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PostPosted: Wed Dec 23, 2015 8:49 pm 
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Joined: Wed Dec 23, 2015 8:40 pm
Posts: 1
hi all, thanks for this forum is very helpfull. I need to replace the current 1tb disk on the nas, there is a possible devices compatibility list?

i want to install a new disk : "WD Red 3TB Hard Disk"
someone can tell me if the device is not supported on the nas?

Thank's very mutch


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PostPosted: Thu Dec 31, 2015 9:18 pm 
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Joined: Sat Dec 19, 2015 1:48 am
Posts: 5
Oboe-

I am new to the NAS world, so I think, naively, about the NAS operating system as I do about any Linux system: If the boot sector is where the boot code expects it, any size drive that is big enough will work.

I bought a chassis on ebay, and I'm trying to resurrect it. I looked for information on drive selection, and did not find anything. I looked for generic advice on which drives are best for NAS use, and did not find much.
One article suggested that green drives don't actually save much power if they are only spinning 3 hours a day. I, however, am more concerned about the power usage when the drive is in use: almost all drives are designed to meet their life expectancy spec if the drive housing temperature is limited to 60 degC or below. I think that it is safe to infer that operating at a lower temperature is better. I worked in the HDD industry for years, 60 degC is the temperature at which "you can hold the drive in your hand, but not for long."
Just for fun, look at this chart http://www.antiscald.com/prevention/general_info/table.php, even though it is for immersion in water, it demonstrates that the "pain curve" gets very sharp at 60 degC. Experienced engineers could estimate 60 +/- 3 C if they could get a hand on it.

I am putting a 320GB in my chassis, 5400 RPM, and I am hoping for cooler operation. I doubt that a 7 year old 320GB 5400RPM drive uses less ( or significantly less) power than a new 2TB 7200RPM drive. And I Am Correct The data for my "Western Digital 320GB SATA WD Green Power WD3200AVVS" and the modern drives is so interesting, I will post links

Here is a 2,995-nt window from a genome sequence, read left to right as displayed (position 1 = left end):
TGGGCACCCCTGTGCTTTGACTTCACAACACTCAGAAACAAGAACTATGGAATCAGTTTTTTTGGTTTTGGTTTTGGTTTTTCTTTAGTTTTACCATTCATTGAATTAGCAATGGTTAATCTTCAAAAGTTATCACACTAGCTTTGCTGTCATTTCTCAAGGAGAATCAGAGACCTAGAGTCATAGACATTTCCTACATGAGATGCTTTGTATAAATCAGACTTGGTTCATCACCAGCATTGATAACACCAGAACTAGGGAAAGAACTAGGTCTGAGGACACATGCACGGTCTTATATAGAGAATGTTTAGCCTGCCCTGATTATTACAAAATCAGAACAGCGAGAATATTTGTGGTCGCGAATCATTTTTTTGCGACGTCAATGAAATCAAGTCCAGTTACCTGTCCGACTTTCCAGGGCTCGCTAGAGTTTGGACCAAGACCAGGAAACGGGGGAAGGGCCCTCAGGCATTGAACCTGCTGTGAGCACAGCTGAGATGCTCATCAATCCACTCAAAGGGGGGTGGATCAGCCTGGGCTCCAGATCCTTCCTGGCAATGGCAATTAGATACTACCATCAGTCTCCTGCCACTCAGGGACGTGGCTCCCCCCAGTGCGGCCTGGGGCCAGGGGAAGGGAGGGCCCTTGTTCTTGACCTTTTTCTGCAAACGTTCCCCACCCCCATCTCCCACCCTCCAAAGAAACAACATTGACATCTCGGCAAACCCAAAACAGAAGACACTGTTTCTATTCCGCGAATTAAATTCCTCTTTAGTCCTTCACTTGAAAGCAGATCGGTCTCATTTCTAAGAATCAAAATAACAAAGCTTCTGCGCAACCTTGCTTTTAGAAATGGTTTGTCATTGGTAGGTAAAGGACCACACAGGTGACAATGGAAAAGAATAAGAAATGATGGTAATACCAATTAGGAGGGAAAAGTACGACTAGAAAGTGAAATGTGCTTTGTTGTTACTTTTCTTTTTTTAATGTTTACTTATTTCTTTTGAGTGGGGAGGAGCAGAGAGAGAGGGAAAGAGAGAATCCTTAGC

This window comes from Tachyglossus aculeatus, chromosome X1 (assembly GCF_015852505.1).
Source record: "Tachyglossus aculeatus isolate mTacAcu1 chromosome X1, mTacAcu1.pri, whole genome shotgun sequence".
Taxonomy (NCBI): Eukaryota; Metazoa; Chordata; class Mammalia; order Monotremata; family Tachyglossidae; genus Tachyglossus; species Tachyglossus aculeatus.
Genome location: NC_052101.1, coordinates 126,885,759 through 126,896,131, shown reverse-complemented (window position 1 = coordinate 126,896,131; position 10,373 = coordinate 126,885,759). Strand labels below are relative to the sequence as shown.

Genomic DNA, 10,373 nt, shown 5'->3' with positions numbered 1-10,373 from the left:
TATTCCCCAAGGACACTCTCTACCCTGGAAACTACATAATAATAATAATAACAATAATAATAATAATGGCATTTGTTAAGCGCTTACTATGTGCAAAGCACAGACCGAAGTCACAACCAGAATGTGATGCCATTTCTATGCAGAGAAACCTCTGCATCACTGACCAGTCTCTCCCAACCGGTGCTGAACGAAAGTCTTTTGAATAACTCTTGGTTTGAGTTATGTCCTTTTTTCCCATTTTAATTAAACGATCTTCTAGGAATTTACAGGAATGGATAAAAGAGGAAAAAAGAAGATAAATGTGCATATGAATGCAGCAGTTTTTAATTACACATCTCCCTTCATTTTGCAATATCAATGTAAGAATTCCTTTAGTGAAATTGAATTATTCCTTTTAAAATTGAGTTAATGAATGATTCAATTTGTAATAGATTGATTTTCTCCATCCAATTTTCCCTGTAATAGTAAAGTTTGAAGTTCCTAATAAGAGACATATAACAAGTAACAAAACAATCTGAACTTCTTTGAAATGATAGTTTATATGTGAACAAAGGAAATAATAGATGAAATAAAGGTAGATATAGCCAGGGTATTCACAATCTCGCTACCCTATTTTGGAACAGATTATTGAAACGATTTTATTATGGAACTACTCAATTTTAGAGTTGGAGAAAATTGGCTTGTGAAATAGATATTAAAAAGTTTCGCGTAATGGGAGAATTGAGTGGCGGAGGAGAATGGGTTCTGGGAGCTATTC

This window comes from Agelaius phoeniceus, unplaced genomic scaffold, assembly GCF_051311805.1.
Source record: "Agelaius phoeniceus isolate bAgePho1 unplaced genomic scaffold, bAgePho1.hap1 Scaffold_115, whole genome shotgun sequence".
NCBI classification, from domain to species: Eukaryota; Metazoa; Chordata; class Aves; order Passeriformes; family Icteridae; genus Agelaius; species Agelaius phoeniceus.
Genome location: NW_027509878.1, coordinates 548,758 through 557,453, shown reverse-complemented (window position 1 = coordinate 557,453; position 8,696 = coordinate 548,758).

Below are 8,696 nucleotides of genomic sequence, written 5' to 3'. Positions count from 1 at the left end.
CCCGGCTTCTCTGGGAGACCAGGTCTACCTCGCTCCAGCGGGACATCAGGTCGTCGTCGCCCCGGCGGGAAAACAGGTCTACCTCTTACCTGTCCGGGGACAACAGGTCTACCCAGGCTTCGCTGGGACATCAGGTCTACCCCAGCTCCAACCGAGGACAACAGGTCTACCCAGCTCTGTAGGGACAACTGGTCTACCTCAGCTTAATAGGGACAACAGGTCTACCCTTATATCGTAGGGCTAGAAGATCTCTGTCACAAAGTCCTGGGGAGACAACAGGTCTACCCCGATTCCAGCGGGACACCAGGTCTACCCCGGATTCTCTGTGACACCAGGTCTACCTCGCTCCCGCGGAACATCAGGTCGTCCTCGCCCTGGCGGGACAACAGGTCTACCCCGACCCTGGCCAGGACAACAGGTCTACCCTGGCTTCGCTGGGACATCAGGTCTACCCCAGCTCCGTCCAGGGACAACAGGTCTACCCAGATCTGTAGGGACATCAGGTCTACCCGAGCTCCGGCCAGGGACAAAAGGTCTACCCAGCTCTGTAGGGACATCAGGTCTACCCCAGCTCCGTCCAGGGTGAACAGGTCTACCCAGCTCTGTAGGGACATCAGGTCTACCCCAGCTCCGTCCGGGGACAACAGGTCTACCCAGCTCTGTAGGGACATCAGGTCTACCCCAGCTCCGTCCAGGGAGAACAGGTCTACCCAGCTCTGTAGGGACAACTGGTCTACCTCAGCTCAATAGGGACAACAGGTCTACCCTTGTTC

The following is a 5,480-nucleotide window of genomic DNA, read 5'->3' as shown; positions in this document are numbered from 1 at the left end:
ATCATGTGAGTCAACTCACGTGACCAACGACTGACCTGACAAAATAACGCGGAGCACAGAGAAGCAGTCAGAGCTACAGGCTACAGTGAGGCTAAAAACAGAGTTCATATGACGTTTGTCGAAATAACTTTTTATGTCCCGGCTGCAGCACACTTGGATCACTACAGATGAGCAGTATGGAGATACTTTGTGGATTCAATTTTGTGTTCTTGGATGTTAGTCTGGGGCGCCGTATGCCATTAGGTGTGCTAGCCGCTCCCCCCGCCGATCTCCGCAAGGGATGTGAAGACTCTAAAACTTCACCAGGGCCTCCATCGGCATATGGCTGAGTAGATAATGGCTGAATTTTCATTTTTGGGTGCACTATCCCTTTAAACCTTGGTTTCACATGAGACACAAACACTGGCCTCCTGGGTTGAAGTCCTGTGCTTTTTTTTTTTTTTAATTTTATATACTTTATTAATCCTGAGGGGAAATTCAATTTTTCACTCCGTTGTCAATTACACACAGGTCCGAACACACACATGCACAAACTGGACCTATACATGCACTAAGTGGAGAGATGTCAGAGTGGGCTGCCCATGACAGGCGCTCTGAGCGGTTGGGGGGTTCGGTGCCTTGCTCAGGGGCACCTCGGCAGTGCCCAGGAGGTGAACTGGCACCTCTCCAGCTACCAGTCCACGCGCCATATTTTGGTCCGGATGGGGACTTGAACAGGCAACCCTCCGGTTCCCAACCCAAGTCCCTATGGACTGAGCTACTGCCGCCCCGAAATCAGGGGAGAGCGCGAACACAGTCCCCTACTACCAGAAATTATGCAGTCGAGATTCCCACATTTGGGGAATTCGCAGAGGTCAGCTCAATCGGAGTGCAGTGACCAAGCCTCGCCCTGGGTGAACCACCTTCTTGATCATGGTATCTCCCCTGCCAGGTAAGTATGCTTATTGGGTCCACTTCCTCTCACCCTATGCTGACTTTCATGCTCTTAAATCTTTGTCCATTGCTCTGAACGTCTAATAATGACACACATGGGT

older AV-GP products http://www.wdc.com/WDProducts/library/AAG/ENG/A4/2879-701250.pdf
FEB2014 data for green http://www.wdc.com/wdproducts/library/SpecSheet/ENG/2879-771438.pdf
NAS Drive Talk http://www.wdc.com/wdproducts/library/flyer/eng/2278-771047.pdf
  • The new 4TB drive has lower power usage than my older 320GB drive
  • The OLD drive "Non-recoverable read errors per bits read" is an order of magnitude BETTER than the new drive.
  • Newer drive have 6GB/Sec transfer, vs 3GB/Sec for older units - even in a system with Giga Bit Ethernet, does it matter?
Please let us know what your research turns up!

Final Disclaimer: I am discussing Western Digital here only because I just bought one. I (and most other HDD engineers that have shared an opinion with me) think that all the big players make good drives - if a company is shipping units to the big computer integrators they simply can not stay in business shipping junk.
Really Final Word: Beware drives that have been shipped with inadequate packaging, or handled by careless/untrained individuals. Bulk drives are packed for shipping to OEMs, manufacturers often refuse to honor the warranty for units that are designated OEM and then are sold retail.

_________________
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Using: IOmega Home Media CE
Hacking: EZ Media & Backup Center
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